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Matthew Groves
Matthew Groves

Posted on • Updated on • Originally published at Medium

Matt’s Tidbits #35 - A strategy for debugging complex unit test failures

Last time I shared a quick tip on assertions in Kotlin. This week I want to share a strategy for debugging complex unit test failures.

Sometimes a unit test fails and it’s really obvious why it’s not working — perhaps you forgot to mock something, or you changed a simple method that now returns a different value, etc.

However, sometimes the scope of changes is so large (or the code is so complex) that it can be very difficult to pinpoint exactly what is causing the failure. To solve cases like this, I would like to share the following strategy:

  1. First, save your changes and check out the latest version of the code where the test in question passes.
  2. Next, use the debugger to step through the test a line at a time, and write down each (important) method call/variable state as you run through the whole test.
  3. Now, re-apply your changes and step through the test again, performing the same documentation exercise as in step #2.
  4. Now, compare each method call and variable state between the two versions. Look for any differences. Identify and challenge any assumptions you may have made — did you forget to call a method or set a variable, did you introduce unintended behavior when you changed the code, or does the test need to be changed?

Only through careful analysis and a thorough understanding of what the code used to do, what the code should do now, and what the test is actually testing will you be able to solve the problem correctly.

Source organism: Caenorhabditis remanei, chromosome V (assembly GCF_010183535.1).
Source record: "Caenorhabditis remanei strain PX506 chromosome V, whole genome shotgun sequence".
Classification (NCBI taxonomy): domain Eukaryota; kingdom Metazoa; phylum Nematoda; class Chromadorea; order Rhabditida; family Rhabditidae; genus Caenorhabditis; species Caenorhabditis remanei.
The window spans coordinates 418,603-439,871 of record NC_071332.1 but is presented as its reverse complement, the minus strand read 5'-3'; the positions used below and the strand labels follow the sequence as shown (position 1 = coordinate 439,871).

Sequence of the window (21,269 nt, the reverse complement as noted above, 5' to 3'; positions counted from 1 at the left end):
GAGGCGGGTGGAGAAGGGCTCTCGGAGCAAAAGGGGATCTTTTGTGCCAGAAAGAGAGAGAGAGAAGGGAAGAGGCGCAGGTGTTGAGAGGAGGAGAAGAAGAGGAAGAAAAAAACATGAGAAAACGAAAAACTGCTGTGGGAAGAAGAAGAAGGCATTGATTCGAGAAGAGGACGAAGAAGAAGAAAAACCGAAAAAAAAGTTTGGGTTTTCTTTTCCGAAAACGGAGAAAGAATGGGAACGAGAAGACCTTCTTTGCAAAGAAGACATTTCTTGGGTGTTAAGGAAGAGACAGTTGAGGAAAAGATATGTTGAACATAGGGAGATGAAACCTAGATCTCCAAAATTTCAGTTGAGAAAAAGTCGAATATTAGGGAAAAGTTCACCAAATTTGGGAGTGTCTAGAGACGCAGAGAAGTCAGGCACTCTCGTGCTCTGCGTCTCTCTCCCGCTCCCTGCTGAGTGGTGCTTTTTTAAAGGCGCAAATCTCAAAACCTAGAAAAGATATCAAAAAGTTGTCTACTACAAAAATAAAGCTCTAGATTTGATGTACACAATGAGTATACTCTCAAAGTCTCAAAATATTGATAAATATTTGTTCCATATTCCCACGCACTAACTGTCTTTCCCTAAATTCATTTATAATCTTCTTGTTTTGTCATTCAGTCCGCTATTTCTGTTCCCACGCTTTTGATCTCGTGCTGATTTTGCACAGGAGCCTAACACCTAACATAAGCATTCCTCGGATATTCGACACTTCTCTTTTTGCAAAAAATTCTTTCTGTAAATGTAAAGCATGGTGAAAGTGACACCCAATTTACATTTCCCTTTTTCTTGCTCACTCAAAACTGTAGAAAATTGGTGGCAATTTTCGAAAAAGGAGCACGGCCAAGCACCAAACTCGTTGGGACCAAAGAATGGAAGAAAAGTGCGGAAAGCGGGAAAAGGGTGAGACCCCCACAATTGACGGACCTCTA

While performing this exercise myself recently, I discovered that I had left out a call to an important method — in this case it was called checkIfConnected(). In my (incomplete) understanding of the code, I was confident that the Bluetooth device was already connected (which it was), but unfortunately the checkIfConnected() method did more than just check if it was connected — it also initialized a bunch of other parts of the application. Adding that check back in fixed the test failure!

The morals of this story are:

  1. Always understand the code before you try to change it.
  2. Use any and all tools available to you (including pencil and paper) to help enhance your understanding and double-check your work to see if you missed something.
  3. Always always always question your assumptions.
  4. Be careful with how you name methods — if checkIfConnected() had been named initializeConnection(), I likely would not have removed what I thought was a superfluous statement!

I used pencil and paper to track this down, but I’m curious — does anyone have a software-based solution that they use to analyze and compare code flow? If you do, let me know in the comments below! And, please follow me on Medium if you’re interested in being notified of future tidbits.

This tidbit was discovered on September 19, 2019.

Top comments (3)

brice profile image
Brice Favre

Why don't you use git bisect to try to track what commit introduced the problem?

mpeng3 profile image
Matthew Groves

Thank you for the suggestion, Brice! In this particular case, I had made the change myself (as part of a large refactor), so finding which commit caused the problem was not the issue - it was more a matter of wading through a large pile of changes to find which one had been done incorrectly.

brice profile image
Brice Favre

Ok thanks for this precision and thanks for your article.